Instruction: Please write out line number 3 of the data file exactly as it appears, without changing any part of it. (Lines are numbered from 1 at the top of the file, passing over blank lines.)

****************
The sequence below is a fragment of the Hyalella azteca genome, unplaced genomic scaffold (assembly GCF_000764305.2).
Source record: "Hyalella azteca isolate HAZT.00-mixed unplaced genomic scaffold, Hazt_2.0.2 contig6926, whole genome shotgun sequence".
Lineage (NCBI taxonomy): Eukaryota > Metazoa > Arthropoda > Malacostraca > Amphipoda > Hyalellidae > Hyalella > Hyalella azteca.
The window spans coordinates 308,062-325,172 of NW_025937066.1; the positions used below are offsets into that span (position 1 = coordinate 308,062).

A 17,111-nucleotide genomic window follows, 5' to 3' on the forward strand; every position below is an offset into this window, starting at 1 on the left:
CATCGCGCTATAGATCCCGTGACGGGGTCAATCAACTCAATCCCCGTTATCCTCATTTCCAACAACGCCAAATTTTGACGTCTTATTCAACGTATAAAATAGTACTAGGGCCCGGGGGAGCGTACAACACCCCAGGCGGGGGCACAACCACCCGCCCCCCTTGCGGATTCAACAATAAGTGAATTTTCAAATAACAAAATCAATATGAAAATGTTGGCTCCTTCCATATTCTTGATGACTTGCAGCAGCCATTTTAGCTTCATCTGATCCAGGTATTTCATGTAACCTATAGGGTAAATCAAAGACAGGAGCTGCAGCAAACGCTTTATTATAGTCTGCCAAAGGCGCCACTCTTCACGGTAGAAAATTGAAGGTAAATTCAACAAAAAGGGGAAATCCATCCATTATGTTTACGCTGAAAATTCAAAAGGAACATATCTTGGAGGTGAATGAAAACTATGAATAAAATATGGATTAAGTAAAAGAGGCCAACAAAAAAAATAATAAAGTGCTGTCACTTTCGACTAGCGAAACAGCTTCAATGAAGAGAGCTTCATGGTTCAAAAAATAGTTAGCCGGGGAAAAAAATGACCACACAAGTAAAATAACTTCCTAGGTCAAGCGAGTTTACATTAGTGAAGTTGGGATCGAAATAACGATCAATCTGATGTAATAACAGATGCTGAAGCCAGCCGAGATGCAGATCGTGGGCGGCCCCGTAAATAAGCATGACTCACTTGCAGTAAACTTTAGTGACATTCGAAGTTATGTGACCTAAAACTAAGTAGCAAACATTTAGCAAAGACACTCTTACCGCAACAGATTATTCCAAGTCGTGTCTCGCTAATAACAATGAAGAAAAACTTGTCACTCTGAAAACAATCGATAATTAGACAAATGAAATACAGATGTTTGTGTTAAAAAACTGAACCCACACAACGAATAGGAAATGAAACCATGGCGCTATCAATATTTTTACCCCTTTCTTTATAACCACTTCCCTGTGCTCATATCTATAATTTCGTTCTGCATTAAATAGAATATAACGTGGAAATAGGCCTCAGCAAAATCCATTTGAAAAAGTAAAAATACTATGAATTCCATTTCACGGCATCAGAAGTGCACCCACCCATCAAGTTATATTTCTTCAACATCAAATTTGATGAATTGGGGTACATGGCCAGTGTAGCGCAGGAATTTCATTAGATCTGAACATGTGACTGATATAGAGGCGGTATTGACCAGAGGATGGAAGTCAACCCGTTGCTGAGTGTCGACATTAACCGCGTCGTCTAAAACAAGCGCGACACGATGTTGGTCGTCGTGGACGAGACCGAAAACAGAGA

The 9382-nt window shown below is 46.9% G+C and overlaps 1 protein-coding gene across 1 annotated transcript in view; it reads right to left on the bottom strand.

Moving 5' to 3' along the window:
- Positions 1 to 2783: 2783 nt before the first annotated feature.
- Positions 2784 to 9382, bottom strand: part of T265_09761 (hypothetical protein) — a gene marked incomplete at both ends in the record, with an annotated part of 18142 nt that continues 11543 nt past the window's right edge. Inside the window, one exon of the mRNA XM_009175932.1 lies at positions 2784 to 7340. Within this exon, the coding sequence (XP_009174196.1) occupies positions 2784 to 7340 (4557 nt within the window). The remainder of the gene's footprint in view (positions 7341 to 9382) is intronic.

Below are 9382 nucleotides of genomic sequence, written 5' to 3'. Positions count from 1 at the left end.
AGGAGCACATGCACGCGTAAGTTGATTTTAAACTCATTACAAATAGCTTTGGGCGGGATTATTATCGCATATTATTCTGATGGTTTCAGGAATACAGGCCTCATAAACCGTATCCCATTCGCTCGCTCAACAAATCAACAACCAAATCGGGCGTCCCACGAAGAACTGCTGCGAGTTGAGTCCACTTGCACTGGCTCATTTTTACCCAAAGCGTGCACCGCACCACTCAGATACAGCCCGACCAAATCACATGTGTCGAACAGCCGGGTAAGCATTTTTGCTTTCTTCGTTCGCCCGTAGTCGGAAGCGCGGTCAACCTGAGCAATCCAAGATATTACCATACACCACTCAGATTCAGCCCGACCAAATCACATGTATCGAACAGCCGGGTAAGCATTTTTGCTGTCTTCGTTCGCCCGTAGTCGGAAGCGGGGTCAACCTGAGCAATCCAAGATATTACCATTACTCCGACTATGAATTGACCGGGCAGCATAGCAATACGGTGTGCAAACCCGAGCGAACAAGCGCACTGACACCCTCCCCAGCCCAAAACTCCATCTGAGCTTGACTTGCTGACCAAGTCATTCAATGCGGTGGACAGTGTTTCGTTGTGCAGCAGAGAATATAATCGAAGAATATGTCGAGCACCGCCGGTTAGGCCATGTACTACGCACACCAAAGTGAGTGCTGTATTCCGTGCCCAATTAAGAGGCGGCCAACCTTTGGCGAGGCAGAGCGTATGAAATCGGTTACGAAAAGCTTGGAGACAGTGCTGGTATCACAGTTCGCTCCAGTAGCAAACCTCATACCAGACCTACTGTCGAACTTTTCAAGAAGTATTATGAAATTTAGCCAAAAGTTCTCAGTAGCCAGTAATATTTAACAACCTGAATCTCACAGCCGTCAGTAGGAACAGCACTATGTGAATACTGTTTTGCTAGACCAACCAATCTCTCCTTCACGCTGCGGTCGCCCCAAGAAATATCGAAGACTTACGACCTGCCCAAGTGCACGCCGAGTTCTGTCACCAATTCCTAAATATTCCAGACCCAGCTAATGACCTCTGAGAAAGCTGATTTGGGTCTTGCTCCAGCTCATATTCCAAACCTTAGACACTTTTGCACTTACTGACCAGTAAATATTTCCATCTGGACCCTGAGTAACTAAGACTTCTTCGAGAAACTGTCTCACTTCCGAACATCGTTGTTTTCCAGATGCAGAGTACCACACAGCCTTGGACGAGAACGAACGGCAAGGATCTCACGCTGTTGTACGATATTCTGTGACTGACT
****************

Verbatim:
Lineage (NCBI taxonomy): Eukaryota > Metazoa > Arthropoda > Malacostraca > Amphipoda > Hyalellidae > Hyalella > Hyalella azteca.